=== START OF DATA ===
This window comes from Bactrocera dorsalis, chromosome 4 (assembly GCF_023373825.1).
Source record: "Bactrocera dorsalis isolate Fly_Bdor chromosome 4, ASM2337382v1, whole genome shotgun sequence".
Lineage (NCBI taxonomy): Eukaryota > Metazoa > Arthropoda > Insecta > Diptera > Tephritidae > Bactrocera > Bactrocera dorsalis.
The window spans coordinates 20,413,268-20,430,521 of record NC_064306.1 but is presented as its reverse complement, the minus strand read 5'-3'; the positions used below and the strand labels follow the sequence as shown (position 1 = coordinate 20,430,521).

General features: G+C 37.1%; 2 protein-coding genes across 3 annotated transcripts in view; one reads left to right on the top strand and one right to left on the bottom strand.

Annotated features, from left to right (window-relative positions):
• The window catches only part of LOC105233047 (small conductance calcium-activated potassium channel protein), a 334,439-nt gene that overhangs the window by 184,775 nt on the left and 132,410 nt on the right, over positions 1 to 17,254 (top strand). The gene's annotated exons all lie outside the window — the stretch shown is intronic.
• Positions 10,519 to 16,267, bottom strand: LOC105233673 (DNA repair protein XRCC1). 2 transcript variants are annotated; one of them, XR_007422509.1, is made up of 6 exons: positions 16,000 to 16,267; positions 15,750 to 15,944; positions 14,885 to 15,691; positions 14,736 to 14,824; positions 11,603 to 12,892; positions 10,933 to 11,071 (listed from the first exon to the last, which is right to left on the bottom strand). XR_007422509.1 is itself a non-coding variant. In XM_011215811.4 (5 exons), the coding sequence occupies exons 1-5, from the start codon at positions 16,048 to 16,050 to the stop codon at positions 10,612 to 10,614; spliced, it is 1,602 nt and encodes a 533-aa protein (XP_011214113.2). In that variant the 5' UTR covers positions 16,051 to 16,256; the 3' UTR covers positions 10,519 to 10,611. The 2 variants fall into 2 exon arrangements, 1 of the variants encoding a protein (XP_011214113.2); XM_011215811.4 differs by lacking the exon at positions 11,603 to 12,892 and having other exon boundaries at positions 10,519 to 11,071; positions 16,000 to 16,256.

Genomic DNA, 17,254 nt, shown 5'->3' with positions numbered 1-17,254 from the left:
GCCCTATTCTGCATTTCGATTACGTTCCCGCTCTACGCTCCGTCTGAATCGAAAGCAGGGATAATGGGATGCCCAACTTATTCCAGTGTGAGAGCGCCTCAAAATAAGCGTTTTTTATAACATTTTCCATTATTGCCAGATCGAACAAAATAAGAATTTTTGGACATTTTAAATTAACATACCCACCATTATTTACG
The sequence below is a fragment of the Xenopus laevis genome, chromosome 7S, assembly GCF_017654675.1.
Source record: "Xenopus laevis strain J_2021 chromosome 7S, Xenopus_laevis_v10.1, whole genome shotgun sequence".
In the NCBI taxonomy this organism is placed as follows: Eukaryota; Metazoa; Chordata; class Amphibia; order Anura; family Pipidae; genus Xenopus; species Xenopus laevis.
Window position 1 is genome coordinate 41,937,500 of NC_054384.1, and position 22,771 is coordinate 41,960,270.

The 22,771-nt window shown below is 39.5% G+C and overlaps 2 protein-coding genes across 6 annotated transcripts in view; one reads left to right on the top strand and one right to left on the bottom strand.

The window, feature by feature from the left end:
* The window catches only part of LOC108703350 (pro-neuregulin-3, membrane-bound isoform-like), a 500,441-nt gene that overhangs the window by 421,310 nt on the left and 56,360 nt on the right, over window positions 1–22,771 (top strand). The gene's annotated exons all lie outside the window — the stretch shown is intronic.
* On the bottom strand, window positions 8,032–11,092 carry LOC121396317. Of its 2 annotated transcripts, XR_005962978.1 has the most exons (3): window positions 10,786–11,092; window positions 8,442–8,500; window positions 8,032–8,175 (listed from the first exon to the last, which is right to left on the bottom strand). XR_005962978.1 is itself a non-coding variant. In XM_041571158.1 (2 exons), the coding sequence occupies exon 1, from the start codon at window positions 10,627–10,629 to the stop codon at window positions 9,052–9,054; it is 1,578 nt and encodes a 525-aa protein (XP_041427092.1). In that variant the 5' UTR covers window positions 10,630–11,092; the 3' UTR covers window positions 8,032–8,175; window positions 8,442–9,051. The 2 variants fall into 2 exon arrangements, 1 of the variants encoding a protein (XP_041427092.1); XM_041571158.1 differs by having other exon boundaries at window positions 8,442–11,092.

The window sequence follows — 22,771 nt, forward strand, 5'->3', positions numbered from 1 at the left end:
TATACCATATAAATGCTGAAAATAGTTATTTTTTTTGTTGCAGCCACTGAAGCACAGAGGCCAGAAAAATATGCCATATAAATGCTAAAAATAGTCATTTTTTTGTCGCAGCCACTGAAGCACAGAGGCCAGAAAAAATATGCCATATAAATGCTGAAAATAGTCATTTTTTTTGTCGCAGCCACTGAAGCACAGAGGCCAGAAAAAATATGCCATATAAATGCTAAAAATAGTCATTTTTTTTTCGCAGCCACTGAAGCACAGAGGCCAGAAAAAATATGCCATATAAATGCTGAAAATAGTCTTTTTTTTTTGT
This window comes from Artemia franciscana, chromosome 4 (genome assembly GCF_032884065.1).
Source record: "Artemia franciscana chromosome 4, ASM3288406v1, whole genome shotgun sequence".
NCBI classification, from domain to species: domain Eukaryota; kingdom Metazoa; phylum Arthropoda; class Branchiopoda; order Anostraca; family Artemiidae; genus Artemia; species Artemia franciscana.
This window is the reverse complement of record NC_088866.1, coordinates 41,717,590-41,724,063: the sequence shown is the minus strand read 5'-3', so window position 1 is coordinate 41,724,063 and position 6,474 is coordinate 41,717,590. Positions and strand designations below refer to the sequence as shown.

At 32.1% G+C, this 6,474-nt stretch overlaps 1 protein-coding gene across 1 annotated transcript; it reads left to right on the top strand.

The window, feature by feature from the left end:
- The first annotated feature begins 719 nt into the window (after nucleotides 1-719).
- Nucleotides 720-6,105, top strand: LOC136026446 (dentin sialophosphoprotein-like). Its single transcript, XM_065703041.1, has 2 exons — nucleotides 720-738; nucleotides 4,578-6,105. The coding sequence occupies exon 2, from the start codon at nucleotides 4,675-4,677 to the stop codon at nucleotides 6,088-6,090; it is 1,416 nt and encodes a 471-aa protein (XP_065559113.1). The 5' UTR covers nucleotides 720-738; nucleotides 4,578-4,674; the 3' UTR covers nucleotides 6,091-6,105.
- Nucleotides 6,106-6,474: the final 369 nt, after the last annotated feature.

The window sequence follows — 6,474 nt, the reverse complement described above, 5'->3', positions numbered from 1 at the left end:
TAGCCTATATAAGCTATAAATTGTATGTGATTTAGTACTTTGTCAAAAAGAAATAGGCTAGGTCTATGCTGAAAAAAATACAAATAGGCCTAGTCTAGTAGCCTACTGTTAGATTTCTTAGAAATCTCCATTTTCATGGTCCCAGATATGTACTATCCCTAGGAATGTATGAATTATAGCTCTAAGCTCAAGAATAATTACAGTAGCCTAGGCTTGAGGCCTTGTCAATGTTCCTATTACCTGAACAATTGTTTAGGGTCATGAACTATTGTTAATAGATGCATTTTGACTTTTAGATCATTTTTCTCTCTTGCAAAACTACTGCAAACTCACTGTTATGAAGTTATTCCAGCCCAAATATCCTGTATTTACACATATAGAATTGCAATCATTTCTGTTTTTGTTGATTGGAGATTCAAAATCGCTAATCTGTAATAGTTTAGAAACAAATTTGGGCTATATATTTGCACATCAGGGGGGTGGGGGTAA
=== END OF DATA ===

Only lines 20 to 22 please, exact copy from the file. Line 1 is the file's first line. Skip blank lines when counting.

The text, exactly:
TATACCATATAAATGCTGAAAATAGTTATTTTTTTTGTTGCAGCCACTGAAGCACAGAGGCCAGAAAAATATGCCATATAAATGCTAAAAATAGTCATTTTTTTGTCGCAGCCACTGAAGCACAGAGGCCAGAAAAAATATGCCATATAAATGCTGAAAATAGTCATTTTTTTTGTCGCAGCCACTGAAGCACAGAGGCCAGAAAAAATATGCCATATAAATGCTAAAAATAGTCATTTTTTTTTCGCAGCCACTGAAGCACAGAGGCCAGAAAAAATATGCCATATAAATGCTGAAAATAGTCTTTTTTTTTTGT
This window comes from Artemia franciscana, chromosome 4 (genome assembly GCF_032884065.1).
Source record: "Artemia franciscana chromosome 4, ASM3288406v1, whole genome shotgun sequence".